Mingo stood on the porch of Daniel's cabin, his face turned towards the sky. The moon was shining bright, illuminating the lush foliage that surrounded it. He listened to the wind and allowed the cool breeze to play over his skin. It was the first Rebecca had allowed him out, and while he had appreciated her concern and constant attention, he longed to be free to return to the place where he belonged.
Wherever that was.
Two weeks had passed since the events of that night. For one of them he had been nearly incapacitated, unable to rise or even speak. Now he was better and the time had come for good-byes. Two days before he had bid farewell to his Creek friend. Arrowkeeper had joined the party that was to accompany the French commander Philippe Dulac first to the Cherokee village to speak with his chief and clear his name, and then to the nearest British camp which had connections with his own tribe. Hugh Oldham went with him. Together they were to see that Dulac took the blame for the raid in which Huntington and his men had been killed. The native had recovered sufficiently to relish the opportunity, and Hugh had looked forward to their time together. The older Englishman was due back in the morning.
And then it would be time for him - and for Rachel - to leave as well.
A long lanky shadow fell across him and he looked up to find Daniel blocking the doorway. "You all right?" the big man asked as he moved onto the porch.
Mingo sighed and lowered himself to the step. His strength was not what it had been and he found he tired easily. "All right?" He repeated the phrase. "No, I am not all right."
Dan moved to stand beside him. "No?"
Mingo smiled. The single syllable had conveyed his friend's dismay. "I presumed you wanted an honest answer, Daniel. Would you rather I had lied?"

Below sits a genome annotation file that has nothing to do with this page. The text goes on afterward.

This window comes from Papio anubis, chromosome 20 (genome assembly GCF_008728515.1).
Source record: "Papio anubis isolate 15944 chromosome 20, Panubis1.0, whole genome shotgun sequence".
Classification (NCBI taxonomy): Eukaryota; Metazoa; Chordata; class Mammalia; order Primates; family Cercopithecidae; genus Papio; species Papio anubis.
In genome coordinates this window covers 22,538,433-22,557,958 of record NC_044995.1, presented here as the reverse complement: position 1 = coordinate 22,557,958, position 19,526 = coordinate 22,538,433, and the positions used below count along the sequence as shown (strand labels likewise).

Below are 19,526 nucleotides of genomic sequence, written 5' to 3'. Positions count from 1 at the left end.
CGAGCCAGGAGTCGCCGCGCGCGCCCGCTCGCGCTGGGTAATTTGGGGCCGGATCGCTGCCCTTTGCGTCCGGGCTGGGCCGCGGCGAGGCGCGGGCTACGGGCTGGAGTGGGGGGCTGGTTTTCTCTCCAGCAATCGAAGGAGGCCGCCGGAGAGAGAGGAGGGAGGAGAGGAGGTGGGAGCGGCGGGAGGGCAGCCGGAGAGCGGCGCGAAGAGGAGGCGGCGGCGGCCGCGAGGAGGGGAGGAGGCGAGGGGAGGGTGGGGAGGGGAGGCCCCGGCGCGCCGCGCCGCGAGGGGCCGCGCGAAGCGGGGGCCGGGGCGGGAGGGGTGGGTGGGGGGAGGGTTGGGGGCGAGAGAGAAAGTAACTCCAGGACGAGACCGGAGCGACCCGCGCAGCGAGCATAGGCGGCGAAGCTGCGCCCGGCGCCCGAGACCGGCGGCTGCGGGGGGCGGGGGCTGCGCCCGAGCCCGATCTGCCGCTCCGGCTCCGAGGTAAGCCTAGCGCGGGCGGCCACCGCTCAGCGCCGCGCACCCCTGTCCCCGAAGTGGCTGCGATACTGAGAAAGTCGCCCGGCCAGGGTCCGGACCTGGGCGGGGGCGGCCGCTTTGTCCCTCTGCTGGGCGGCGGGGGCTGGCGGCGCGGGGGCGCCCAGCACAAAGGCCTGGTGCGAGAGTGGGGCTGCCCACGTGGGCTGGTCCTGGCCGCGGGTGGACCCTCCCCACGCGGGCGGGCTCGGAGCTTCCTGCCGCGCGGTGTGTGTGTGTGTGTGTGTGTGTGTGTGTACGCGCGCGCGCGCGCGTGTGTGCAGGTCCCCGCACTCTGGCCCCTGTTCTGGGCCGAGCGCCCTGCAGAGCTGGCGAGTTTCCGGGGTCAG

"No, honesty is always the best policy." The frontiersman sat beside him and for a moment they simply shared the night and their love of the land. Together they gazed at the vast wilderness, at the trees and sky, and listened to the cries of wild animals and birds. Finally Dan said quietly, "Miss Cornell?"
Mingo nodded. "She and Hugh leave tomorrow. As he is not well, she is returning to take care of his estate. And to welcome her father home." He glanced at his friend. "Thank you for sending word to the Continental Congress and seeking their intervention."
"We have a lot of friends in France, and in England. And it seems Gerard was mixed up in all of it anyhow. I think he lied about Rachel's involvement and made it seem something more than it was."
"Yes?" He turned to look at his friend.
"Why did he hate you so?"
Mingo shifted and pulled the Indian blanket tight about his shoulders, staving off the autumn chill. So far none of them had spoken openly of John's death. He understood it to have been a necessary evil. Still, he was saddened by the loss of the man's potential - and by the loss of the man himself, who had once been his friend. "He didn't hate me, Daniel. He hated himself. He couldn't live with the choice his father had made - with the choice my father made. In me, he saw his own shame."
The two of them fell silent. The dark-haired man closed his eyes for a moment and listened to the sounds of his friend's family as they came from the cabin. He could hear Rebecca singing; her rich voice rolling the 'r' in the middle of the word, 'Tipperary'. Israel and Jemima were debating something; their voices raised in mock anger. A moment later all three of them began to laugh. He sighed and ran his hands over his face and then turned to find Daniel watching him. The big man was wearing a frown.
"What? What is it?"
Dan leaned back on his elbows. "Are you going with her?" He met his friend's eyes and what he saw there frightened him just a little bit. "Mingo, I - "
Mingo held his hand up. Then he shook his head. "Not now. I'm not ready for...that life yet. I may never be."